Greenfield industrial park certified


Grant opportunities to be presented at next council meeting

By Angela Shepherd - For The Times-Gazette



On a breezy afternoon Greenfield Council members (l-r) Chris Borreson, Eric Borsini, Bob Bergstrom and Phil Clyburn, as well as city manager Todd Wilkin (far right), gathered on the undeveloped west end of the Greenfield’s industrial park. They are holding a diagram of the site plan for the park, which has recently become certified with the state, increasing its visibility to prospective businesses.

On a breezy afternoon Greenfield Council members (l-r) Chris Borreson, Eric Borsini, Bob Bergstrom and Phil Clyburn, as well as city manager Todd Wilkin (far right), gathered on the undeveloped west end of the Greenfield’s industrial park. They are holding a diagram of the site plan for the park, which has recently become certified with the state, increasing its visibility to prospective businesses.


Greenfield’s industrial park, known as the South Central Ohio Industrial Park, is now certified with the state, something that will increase its visibility to prospective businesses, and an accomplishment that has been sought after for the last couple years.

Greenfield City Manager Todd Wilkin said Wednesday that the village received word less than a week ago that the park was to be “authenticated,” or certified.

Wilkin and council members thanked the Highland County Board of Commissioners and commission clerk Nicole Oberrecht and local groups like the Greenfield Foundation for their efforts along the way to get the park to its now-certified status, an accomplishment that local officials hope will attract new industry to the area.

Wilkin said that according to information provided by the Appalachian Partnership for Economic Growth (APEG), the park is “one of two in Highland County, one of five in the region, and one of 20 in the state” to be certified.

Leesburg’s industrial park was certified last year. It belongs to Highland County, while the Greenfield park belongs to the village of Greenfield.

Greenfield’s park is a total of approximately 180 acres, and all but 24 of those acres are certified for use. Wilkin said there are two areas within the 180 acres that, due to potential archeological significance, would require more scrutiny before certification could be considered for the 24 acres. However, according to council member Bob Bergstrom, those 24 acres could be put to use as a green space without any further assessments.

The industrial park has been through its share of inspection over the last two years – like a phase one environmental site assessment, an archeological investigation, a wetlands determination, rare or endangered plant and/or species report, and a preliminary geotechnical study – on the road to meeting the requirements to become certified.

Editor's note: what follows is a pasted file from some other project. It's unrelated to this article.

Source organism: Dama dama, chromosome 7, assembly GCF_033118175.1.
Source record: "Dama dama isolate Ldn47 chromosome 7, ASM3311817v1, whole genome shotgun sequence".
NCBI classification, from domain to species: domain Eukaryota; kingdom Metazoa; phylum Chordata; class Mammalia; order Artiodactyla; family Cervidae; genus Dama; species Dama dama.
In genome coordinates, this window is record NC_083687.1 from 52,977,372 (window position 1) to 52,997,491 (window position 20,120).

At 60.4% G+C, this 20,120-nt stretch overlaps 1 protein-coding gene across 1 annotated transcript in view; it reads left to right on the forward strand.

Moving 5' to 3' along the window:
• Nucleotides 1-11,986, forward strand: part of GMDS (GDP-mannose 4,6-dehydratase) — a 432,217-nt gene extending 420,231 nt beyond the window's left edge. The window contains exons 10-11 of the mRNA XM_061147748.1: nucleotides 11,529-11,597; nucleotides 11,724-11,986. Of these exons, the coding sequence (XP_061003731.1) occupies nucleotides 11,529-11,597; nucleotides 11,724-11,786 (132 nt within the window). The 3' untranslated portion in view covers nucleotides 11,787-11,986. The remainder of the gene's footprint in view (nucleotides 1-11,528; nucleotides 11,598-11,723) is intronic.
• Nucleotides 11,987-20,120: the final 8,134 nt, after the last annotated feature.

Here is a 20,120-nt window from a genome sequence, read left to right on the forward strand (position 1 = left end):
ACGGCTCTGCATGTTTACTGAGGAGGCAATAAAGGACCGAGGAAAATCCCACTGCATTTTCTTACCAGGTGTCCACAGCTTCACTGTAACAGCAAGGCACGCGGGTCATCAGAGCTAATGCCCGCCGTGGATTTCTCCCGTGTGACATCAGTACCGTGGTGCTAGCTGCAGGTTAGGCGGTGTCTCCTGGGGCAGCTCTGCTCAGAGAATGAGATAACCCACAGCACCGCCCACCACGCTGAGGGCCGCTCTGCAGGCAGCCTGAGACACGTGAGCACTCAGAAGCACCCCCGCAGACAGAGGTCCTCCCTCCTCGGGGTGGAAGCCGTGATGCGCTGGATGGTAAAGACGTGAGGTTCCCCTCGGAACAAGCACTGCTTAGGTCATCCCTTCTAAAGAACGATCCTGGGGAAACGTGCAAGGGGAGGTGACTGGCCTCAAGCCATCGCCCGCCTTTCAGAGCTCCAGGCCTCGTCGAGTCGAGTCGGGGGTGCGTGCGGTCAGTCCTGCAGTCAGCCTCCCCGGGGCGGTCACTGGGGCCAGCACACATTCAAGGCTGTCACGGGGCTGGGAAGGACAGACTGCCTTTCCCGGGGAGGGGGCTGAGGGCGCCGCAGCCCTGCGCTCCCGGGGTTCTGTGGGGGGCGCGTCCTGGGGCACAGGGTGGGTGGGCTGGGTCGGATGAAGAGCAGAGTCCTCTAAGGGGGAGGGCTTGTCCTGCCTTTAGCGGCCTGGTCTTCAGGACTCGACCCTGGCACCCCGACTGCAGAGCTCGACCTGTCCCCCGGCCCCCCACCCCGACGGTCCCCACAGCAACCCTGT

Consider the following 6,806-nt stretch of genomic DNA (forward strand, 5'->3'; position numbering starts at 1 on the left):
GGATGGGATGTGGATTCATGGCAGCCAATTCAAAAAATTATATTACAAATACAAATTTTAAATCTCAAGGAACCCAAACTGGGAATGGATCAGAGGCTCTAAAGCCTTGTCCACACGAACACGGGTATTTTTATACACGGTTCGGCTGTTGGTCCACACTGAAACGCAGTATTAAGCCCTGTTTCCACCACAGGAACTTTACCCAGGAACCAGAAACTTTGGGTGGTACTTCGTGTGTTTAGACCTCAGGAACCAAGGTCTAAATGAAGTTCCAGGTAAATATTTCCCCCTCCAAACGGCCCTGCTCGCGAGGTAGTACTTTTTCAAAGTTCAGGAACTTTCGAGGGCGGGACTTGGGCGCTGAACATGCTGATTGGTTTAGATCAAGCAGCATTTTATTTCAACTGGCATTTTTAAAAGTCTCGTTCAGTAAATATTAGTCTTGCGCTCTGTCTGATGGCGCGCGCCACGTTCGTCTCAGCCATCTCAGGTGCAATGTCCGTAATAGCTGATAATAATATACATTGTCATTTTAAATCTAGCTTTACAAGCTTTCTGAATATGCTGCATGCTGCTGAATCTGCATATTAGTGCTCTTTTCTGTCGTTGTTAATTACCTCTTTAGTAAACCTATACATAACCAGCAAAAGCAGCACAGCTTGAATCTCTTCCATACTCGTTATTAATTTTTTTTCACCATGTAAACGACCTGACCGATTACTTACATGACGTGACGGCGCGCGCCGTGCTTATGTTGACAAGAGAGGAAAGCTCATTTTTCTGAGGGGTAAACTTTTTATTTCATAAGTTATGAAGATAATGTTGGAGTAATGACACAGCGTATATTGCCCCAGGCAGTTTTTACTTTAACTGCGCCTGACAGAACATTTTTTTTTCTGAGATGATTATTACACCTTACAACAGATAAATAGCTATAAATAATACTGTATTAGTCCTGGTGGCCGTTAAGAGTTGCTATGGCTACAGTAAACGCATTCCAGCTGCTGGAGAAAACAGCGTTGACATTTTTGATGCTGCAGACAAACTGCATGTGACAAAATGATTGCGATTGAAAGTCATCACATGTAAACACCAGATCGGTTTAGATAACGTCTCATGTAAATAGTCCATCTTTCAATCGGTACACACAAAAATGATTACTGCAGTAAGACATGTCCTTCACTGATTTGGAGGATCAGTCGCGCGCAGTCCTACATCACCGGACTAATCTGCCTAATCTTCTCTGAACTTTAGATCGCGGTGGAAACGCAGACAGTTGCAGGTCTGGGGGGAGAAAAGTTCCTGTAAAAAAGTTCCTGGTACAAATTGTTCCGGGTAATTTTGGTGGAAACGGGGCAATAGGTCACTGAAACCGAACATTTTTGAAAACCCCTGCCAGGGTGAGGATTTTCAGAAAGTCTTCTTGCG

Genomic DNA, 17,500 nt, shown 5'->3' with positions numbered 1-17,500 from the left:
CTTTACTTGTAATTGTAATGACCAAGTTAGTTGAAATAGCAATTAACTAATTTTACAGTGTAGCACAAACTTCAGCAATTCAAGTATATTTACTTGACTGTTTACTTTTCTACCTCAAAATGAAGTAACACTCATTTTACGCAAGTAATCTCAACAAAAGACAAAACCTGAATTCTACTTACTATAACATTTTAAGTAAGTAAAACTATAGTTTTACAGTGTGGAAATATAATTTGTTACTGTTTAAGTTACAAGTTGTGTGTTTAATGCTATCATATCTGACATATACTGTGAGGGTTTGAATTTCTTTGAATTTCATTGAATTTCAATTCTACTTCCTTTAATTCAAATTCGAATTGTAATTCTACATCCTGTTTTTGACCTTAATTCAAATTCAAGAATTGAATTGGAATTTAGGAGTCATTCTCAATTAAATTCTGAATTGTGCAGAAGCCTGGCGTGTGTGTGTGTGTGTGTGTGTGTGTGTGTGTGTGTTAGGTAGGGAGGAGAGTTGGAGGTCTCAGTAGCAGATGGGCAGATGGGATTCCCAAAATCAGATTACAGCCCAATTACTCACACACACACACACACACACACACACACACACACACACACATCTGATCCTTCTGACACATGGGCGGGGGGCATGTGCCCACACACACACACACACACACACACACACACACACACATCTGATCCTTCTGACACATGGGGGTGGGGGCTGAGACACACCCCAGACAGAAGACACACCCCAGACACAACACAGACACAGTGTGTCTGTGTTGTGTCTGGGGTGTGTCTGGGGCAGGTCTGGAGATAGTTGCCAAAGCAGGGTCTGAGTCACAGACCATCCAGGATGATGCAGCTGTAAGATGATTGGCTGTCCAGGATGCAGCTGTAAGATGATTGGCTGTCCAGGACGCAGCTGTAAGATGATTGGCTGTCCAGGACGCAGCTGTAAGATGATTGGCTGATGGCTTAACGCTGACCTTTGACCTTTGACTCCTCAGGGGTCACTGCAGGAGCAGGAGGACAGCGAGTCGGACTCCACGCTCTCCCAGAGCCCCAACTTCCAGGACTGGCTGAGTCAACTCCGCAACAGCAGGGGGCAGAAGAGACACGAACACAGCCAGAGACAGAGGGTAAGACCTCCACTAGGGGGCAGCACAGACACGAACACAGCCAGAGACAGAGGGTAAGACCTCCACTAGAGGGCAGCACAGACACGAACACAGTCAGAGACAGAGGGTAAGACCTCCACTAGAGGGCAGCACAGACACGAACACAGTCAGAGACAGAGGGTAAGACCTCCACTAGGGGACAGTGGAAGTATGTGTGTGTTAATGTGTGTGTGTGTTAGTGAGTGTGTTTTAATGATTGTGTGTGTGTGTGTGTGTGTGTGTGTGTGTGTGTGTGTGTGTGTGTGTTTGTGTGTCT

The South Central Ohio Industrial Park is ready for development as it possesses high-speed fiber optic cable, excess water and sewerage capacity, and many other features, according to the village’s website. Anyone wanting more information can go to greenfieldohio.net and click on the “industry” tab, or contact the village offices at 937-981-3500.

A site plan, which includes current businesses in the industrial park along with the undeveloped acreage, has been made with renderings of buildings suitable to the available acreage. It will be available soon on the village’s website.

Prior to meeting on the undeveloped west end of industrial park for a photo on Wednesday, council members held a special meeting to hear from Wilkin about grant opportunities that he would seek permission from council to pursue.

The city manager received the go-ahead at last week’s council meeting to pursue a NatureWorks grant through the Ohio Department of Natural Resources that, if awarded to Greenfield, would go toward a number of improvements at Mitchell Park. Wilkin also reported that he plans to pursue other grants, with council’s approval, in the near future that would address the area of North Washington Street and Mill Street, which has no curbs and sees its fair share of flooding.

While there were no details provided on the particulars of the grant opportunities discussed Wednesday, Wilkin said the opportunities will officially come before council as legislation at its next meeting on May 15.

The Greenfield Village Council meets in regular session on the first and third Tuesday of each month at 7:30 p.m. in the council chambers on the first floor of the City Building. The meetings are open to the public.

Angela Shepherd is a stringer for The Times-Gazette.

On a breezy afternoon Greenfield Council members (l-r) Chris Borreson, Eric Borsini, Bob Bergstrom and Phil Clyburn, as well as city manager Todd Wilkin (far right), gathered on the undeveloped west end of the Greenfield’s industrial park. They are holding a diagram of the site plan for the park, which has recently become certified with the state, increasing its visibility to prospective businesses.
http://www.timesgazette.com/wp-content/uploads/sites/33/2018/05/web1_Council-pic-1.jpgOn a breezy afternoon Greenfield Council members (l-r) Chris Borreson, Eric Borsini, Bob Bergstrom and Phil Clyburn, as well as city manager Todd Wilkin (far right), gathered on the undeveloped west end of the Greenfield’s industrial park. They are holding a diagram of the site plan for the park, which has recently become certified with the state, increasing its visibility to prospective businesses.
Grant opportunities to be presented at next council meeting

By Angela Shepherd

For The Times-Gazette

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